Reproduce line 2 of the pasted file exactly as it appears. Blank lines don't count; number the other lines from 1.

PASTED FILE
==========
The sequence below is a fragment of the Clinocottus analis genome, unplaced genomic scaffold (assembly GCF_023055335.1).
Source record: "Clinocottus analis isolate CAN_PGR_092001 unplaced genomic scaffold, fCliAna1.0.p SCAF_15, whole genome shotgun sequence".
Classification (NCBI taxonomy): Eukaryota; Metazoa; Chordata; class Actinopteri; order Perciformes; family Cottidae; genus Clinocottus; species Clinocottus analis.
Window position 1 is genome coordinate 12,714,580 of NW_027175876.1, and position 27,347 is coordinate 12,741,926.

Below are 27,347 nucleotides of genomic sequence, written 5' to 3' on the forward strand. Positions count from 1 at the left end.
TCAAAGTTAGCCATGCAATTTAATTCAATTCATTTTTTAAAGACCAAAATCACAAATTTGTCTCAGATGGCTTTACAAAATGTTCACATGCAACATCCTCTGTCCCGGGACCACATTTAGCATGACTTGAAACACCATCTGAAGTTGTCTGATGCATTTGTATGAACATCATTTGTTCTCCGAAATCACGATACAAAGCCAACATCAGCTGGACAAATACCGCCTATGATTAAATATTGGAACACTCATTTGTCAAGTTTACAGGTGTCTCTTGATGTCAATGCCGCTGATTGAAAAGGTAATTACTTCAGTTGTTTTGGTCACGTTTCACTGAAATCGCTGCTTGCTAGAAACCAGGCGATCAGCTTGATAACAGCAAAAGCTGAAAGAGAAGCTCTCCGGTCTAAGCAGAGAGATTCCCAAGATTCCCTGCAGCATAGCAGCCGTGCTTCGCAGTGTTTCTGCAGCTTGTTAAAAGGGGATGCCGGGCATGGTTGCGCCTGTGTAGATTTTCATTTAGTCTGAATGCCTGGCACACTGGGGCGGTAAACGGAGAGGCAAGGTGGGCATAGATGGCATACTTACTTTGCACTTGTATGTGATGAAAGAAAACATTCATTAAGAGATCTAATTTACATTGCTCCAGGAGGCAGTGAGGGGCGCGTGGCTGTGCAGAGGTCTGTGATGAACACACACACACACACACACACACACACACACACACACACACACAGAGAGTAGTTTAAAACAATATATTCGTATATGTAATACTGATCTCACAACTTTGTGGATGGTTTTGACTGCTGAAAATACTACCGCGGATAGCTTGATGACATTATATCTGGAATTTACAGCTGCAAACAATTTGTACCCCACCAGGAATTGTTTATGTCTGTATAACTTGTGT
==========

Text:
Source record: "Clinocottus analis isolate CAN_PGR_092001 unplaced genomic scaffold, fCliAna1.0.p SCAF_15, whole genome shotgun sequence".